It's been a while since the Geezers rode together - seven years, to be precise. So it was Bobby who decided to take on the responsibility of organizing our next outing, at his newly adopted homeland in Wyoming. The Grand Teton National Park near Jackson, Wyoming, is a one of my totally all-time absolute favoritest places to go in the USA - Louise and I came in 1980 to marvel at the strangeness of Yosemite and admire the power and beauty of the Tetons, and had a most memorable time. Then, in 1987, we came back with Louise's mother and marched her around the same ground. After a week, she flew back to Chicago and Louise and I headed for the Wind River Range and a backpacking trip that went as far from civilization as you can get in the lower 48 states. Unbelievable! So when Bobby proposed a hike around the Tetons, I enlisted at once, as did the other geezers. It wass agreed that we should come to Jackson a few days before setting out in order to acclimatize ourselves to the altitude. I showed up on Saturday September 9, a day earlier than the other geezers, and spent the day just hanging out with Bobby and Nancy in her house, which she designed herself as a showpiece of healthy building and energy-efficiency.
My entrance into Jackson was unpromising. I stepped off the plane, was astounded by all the natural beauty around me and stopped to take a picture of it. Immediately an official-looking fellow approached me angrily and told me to move along. Whoah! Has this become an totalitairan state in my absence? Does he think I am a member of the Taliban, come to search for possible targets in the area? So I moved on a bit until I saw the entrance to the terminal, which was adorned with antlers. Now I definitely must photograph that, I said to myself, so I stopped once more. After taking the picture (below), I started to approach the door, but suddenly an alarm sounded. "And that's why you mustn't stop on the tarmac" another official said wearily - Nancy later explained that the alarm would sound if both double doors were shut at the same time, so it was imperative for everyone to keep walking. Imperative to fix the alarm system, I muttered darkly.
The core of the park was created by Act of Congress in 1929, but it only included about a third of the land contained in the park today. Over the next 15 years, John D. Rockefeller accumulated the additional land which he then donated to the park. Some landowners refused to sell to Rockefeller, so there are a number of holdings within the park that are still in private hands. One of these is Dornan's, which is set up as a trading post selling groceries, river trips, trinkets and many other things. They also have a restaurant and bar, so, after picking up Laura, Ron and Joe Jack on Sunday, we headed out there for a beer. The bar overlooks the Snake River and has a wonderful view of the Grand. The weather was unsettled, with a few sprinkles of rain, but we warmed ourselves on the good feelings from our reunion and felt the stresses of everyday life slip away. To our delight, three large moose emerged from by the river and strolled across the open area in front of us. A good omen, indeed!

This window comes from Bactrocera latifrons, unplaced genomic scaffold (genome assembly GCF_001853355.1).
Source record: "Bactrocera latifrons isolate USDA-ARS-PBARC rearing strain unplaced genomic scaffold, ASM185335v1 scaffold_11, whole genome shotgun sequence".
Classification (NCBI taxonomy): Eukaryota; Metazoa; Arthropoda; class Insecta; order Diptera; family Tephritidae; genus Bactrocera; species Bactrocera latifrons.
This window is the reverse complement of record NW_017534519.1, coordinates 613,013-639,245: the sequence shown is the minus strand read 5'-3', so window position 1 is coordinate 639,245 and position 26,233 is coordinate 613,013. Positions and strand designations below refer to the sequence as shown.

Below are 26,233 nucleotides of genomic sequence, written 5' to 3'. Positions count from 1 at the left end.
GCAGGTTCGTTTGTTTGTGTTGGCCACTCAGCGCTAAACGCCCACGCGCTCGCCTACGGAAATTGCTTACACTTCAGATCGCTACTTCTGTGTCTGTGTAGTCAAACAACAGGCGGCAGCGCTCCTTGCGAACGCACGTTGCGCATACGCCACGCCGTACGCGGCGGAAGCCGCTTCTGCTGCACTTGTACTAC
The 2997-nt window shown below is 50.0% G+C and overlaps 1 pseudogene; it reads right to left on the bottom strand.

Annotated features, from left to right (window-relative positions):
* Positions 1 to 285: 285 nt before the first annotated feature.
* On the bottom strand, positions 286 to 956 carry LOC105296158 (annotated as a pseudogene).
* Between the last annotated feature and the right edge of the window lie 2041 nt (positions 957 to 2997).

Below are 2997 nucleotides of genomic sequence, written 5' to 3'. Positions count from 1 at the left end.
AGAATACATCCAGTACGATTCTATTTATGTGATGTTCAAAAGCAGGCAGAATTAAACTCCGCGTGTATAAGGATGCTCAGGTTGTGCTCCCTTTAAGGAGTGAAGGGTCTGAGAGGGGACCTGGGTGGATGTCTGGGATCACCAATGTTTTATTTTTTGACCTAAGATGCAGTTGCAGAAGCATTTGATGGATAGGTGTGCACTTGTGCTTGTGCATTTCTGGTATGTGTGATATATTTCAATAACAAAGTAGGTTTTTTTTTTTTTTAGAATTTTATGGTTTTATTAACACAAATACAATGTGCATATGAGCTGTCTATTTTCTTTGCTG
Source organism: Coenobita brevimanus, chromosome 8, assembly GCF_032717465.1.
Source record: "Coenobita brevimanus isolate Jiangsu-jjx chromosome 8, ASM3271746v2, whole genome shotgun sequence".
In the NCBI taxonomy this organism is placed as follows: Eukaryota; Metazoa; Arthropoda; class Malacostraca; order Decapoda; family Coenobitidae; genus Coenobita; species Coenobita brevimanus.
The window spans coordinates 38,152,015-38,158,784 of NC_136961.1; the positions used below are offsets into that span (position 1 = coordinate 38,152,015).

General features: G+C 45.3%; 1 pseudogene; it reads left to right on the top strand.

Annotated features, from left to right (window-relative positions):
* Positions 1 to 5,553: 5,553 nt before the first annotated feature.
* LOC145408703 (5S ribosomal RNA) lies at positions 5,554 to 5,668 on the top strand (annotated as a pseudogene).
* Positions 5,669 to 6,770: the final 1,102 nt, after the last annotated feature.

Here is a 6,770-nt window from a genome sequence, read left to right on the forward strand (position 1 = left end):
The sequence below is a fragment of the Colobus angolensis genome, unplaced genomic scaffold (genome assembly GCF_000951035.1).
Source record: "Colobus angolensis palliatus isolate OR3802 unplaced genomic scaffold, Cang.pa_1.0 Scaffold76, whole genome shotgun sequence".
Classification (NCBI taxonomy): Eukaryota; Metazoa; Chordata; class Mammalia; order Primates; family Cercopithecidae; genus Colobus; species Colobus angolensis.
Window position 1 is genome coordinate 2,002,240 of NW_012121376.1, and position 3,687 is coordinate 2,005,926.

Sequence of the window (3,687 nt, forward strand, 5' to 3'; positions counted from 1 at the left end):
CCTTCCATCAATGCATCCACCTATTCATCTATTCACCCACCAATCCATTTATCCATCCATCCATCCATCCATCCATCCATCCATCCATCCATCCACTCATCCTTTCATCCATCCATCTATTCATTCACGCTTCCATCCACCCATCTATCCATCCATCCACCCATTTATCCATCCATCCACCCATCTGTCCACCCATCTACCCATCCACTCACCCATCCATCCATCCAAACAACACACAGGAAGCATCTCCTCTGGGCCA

Bobby also took us to the Laurance Rockefeller Preserve, which is a magical place just recently donated to the park by John D.'s grandson. It includes nature trails, a beautiful lake, and a building that bombards you with peace and the joy of nature. Almost more than I could take!
Finally, dinner time arrived and we all went to the Stagecoach in Wilson, where you can play pool, order wonderful Mexican food, listen to some excellent music and even get in a little dancing if you're so inclined. (I was not.) And so to bed.
|Move along, sir||Setting off the alarm||Arriving at Nancy's house|
|The Grand Teton from Dornan's||Strolling moose at Dornan's||Laurance Rockefeller Center|
|Ron packing||Sunset at Nancy's|
On Monday, we tinkered with our gear, obtained our bear canisters and made last-minute purchases. The bear canisters are large, heavy black plastic containers for food and anything else that might have an odor that could attract bears and the Park Service insists that backpackers carry them. Ron discovered that a number of items of his kit seemed to be missing - including hiking socks. Bobby was able to give him replacements.
That evening, Nancy prepared a celebratory lasagna, which was washed down with numerous bottles of wine. As the level of intoxication rose, I realized that this dinner had the potential to interfere with the precision of our departure in the morning, but everyone seemed to come through it OK and the next day we got out our packs and loaded them into the Suburban. Ron's luck continued bad - his plastic belt buckle broke, so the pack was to all intents and purposes useless. In the end, he managed to devise a way to hold the two pieces of buckle together with string and this worked well enough during the trip.
We drove over to the Jenny Lake boat dock by 10 a.m. The boat took us across the lake, saving us from having to hike about 2 miles around the lake. On arriving at the other side of the lake, we got off the boat and were soon on our way. Nancy was not planning to camp out with us, but still walked with us for a few hours, returning before the last boat left at 4 p.m.
The first mile of the trail was very crowded. Indeed, the trail guides say: the Cascade Canyon trail is the most beautiful in the Park, but don't go on it because it is so overused. We thought we might miss the big crowds by leaving after Labor Day, but there were still plenty of people. Never mind, we said - the first mile of trail goes by two major attractions, Hidden Falls and Inspiration Point; once we pass those, the crowds will thin out dramatically. But even after these attractions, there were plenty of hikers, mostly day hikers on their way up the canyon. We were headed towards Lake Solitude, which had been described to us by a ranger back in 1980 as Lake Multitude, but it is 10 miles from Jenny Lake, so it is not an easy day hike. The grandmothers with walking sticks and young ladies in heels mostly turned back before then, but there were still quite a few people doing the 20 miles to the lake and back.